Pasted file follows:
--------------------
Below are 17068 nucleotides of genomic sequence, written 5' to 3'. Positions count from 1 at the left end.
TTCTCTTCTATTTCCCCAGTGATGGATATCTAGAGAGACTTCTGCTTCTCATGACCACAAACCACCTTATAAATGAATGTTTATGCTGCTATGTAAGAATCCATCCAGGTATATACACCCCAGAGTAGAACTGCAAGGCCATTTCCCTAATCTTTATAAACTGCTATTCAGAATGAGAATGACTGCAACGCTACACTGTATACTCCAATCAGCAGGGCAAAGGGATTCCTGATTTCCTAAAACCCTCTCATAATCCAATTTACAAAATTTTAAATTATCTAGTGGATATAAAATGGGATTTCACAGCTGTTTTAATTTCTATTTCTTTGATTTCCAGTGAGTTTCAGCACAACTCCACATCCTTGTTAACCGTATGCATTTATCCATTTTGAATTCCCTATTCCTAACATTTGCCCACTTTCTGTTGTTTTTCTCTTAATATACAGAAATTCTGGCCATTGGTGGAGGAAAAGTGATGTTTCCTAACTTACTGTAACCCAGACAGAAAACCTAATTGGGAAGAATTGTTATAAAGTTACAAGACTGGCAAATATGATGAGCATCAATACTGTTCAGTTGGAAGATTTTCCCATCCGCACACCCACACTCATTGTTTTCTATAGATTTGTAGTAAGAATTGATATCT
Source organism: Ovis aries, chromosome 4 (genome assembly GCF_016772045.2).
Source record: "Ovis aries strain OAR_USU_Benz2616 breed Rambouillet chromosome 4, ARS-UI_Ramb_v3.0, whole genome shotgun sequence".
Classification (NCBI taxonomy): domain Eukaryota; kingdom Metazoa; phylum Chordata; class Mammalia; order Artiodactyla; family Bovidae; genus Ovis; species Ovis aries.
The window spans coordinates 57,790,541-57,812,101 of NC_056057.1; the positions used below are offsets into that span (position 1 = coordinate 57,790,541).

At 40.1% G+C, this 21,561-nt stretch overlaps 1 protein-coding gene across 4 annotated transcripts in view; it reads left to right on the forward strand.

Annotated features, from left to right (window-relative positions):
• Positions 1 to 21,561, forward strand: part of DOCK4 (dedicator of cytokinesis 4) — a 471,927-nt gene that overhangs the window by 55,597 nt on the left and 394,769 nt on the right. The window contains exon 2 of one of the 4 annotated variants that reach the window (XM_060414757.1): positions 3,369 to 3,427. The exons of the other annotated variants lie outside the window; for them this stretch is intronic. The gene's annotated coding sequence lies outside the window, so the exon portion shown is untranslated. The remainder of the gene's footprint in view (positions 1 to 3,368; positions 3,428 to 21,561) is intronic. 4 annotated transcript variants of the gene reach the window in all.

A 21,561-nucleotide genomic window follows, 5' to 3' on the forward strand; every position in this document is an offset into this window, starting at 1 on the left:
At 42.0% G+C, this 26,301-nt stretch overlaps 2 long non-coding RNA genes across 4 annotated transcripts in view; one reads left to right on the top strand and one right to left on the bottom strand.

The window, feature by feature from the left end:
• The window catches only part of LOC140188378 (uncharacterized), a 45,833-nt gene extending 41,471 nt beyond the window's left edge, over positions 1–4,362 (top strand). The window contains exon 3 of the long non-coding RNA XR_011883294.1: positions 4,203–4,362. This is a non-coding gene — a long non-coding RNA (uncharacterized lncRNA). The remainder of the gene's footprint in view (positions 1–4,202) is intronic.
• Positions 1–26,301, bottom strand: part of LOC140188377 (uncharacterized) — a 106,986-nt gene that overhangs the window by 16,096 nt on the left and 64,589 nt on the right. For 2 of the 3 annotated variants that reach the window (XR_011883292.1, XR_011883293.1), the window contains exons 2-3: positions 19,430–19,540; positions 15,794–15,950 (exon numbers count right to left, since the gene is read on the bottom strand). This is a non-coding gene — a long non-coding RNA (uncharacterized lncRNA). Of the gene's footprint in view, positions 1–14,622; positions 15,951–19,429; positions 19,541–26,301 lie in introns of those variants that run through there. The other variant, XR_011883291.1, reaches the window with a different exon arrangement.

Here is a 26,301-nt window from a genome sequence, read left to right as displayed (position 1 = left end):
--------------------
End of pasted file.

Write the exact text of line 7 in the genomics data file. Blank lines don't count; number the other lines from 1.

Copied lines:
At 40.1% G+C, this 21,561-nt stretch overlaps 1 protein-coding gene across 4 annotated transcripts in view; it reads left to right on the forward strand.